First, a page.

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THEOLOGY > Future > The Final Judgment > Brevity of Life  


Life is the brief period between birth and death. In spite of the age at which one dies, it is still true that life is characterized by brevity, a brevity that is undeniable and disconcerting. The Scriptures affirm the shortness of life and experience confirms the affirmation. The briefness of life is taught in both Testaments:

My days are swifter than a weaver’s shuttle . . . Oh, remember that my life is a breath (Job 7:6-7; see: v. 16; 8:9);

My days are swifter than a runner . . . they pass by like swift ships, like an eagle swooping on its prey (Job 9:25-26; see: 16:22);

Man who is born of a woman is of few days and full of trouble. He comes forth like a flower and fades away; he flees like a shadow and does not continue (Job 14:1-2; see: 10:20);

For He remembered that they were but flesh, a breath that passes away and does not come again (Ps. 78:39; see: 39:5; 89:47; 90:5-6; 144:4);

For my days pass away like smoke, and my bones burn life a furnace (Ps. 102:3);

My days are like an evening shadow; I wither away like grass (Ps. 102:11);

I am gone like a shadow at evening (Ps. 109:23);

The grass withers, the flower fades when the breath of the Lord blows on it; surely the people are grass (Isa. 40:7-8);

What is your life? It is even a vapor that appears for a little time and then vanishes away (Jas. 4:14).

Consider the words used to communicate the shortness of life: “a weaver’s shuttle,” “a breath,” “a runner,” “an eagle,” “swift ships,” “smoke,” “shadow,” “grass,” and “vapor”. For a moment, a very brief flash, these things have their moment, and then they are gone. So it is with man.

Man is born, he lives, and he dies. And the living, the time between the birth and the demise, is so short. As quickly as smoke or vapor dissipates, as grass or flowers spring up and fade, as a shadow lengthens and then disappears, so it is with the span of our lives. Life is given and life is taken; we are here today and gone tomorrow.

It is ironic that the more the individual comes to understand and even appreciate life, the closer he is to his departure. It is almost as if by the time one realizes what it means to be alive, the life is ebbing and soon gone. It is at the end of life that an understanding of the brevity of life takes hold.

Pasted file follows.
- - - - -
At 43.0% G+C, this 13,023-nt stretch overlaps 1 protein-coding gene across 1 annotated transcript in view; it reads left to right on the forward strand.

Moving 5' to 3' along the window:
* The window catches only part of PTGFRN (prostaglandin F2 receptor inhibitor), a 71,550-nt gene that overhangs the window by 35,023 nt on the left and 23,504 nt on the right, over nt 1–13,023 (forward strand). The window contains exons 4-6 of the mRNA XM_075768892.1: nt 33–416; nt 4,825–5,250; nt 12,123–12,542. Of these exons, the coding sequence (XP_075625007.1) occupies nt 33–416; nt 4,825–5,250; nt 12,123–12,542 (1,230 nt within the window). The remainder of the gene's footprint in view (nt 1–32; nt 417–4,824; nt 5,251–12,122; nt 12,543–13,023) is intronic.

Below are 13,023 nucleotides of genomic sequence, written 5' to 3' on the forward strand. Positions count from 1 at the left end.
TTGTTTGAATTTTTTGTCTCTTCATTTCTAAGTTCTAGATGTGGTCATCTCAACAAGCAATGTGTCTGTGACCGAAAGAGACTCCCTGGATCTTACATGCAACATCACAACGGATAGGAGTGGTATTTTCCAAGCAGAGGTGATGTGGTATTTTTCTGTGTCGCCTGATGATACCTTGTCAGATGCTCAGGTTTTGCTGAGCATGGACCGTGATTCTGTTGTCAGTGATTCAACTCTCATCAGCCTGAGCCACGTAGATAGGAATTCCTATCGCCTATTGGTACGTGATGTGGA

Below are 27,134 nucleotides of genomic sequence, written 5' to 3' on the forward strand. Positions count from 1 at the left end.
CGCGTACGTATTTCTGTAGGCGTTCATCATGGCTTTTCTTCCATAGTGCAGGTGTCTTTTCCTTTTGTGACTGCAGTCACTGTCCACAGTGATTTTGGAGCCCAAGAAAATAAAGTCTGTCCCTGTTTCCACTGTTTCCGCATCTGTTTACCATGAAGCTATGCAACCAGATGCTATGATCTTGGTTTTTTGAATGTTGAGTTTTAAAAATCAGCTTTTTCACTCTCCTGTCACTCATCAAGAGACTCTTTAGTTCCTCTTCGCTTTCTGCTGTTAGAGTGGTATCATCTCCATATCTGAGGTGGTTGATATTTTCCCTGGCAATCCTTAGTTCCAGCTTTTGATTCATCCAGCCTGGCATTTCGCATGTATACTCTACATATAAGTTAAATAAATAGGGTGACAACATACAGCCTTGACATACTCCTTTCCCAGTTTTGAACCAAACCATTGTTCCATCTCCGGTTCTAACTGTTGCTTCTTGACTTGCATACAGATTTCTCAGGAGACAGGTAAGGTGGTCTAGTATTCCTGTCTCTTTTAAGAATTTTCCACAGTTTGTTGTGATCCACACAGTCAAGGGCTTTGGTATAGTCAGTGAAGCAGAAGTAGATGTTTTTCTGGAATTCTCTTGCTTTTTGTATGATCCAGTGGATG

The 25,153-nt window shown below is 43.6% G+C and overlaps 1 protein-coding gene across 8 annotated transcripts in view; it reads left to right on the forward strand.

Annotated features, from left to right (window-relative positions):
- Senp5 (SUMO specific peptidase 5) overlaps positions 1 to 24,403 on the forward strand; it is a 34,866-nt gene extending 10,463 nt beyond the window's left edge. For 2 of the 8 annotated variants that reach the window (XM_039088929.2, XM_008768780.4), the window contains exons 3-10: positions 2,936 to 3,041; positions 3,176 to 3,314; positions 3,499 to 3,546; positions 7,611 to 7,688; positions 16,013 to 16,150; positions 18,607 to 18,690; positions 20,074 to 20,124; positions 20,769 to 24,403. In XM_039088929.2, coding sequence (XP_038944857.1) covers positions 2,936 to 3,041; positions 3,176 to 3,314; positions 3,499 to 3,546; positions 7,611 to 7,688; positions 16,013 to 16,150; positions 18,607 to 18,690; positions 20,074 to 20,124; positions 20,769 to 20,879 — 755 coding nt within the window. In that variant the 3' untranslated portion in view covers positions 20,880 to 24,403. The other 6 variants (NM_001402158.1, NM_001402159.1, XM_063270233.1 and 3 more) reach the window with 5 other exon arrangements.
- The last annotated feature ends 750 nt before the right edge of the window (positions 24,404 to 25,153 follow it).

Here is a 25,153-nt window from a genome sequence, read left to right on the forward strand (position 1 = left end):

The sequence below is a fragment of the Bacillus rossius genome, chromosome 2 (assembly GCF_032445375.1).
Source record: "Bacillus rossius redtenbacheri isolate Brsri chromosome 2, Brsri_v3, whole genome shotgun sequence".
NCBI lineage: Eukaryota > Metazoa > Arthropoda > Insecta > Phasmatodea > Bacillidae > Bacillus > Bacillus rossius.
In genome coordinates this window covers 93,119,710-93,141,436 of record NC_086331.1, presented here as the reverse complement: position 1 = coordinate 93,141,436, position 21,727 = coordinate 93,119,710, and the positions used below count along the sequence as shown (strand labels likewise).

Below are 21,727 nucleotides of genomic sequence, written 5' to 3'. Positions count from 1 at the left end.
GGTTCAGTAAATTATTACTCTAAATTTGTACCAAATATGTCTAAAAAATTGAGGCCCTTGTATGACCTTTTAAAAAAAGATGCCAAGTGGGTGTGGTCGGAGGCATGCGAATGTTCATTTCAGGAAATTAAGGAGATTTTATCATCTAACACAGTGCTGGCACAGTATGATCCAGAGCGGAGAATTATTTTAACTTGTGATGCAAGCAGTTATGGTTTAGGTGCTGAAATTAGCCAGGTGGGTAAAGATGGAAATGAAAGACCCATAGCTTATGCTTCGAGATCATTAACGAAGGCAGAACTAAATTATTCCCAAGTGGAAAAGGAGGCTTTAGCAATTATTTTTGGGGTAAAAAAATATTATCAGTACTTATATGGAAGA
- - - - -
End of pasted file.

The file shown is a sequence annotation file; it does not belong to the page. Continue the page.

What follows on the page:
Coupled with the emergence of the realization of the shortness of life is insight into the value of life. Because my length of life is limited, I must understand that the length of my life is invested with profound worth by virtue of the fact that it is made in the image of God (see: Image of God). My time is ever so brief, so my time is ever so valuable.

Additionally what time I have is given—it is a gift. It is not really of my own doing, neither is it the culmination of random chance and evolution. I have been blessed with life, albeit a brief life. So in my awareness of its brevity and because of its Source, my life has significance and great potential. I must redeem my time.

In light of the briefness of life consideration should relentlessly be given to priorities. In other words, a decision must be made regarding what is important. The trivial is not deserving of time and energy; only those things of significance and, therefore, that have eternal consequences are deserving of attention.

One should live with the awareness that time is short, regardless of the number of years that one lives. Even if the years are many, relatively speaking, the time is brief; and awareness of the limited time should cause one to evaluate priorities, as well as spent each moment with profit.

But to accomplish this is nearly impossible, even for the believer. It is a struggle to put off the inconsequential and to put on the essential. Human nature gravitates toward the transient and the novel; man is in love with the moment. Eternity is not considered. But such is a foolish life.

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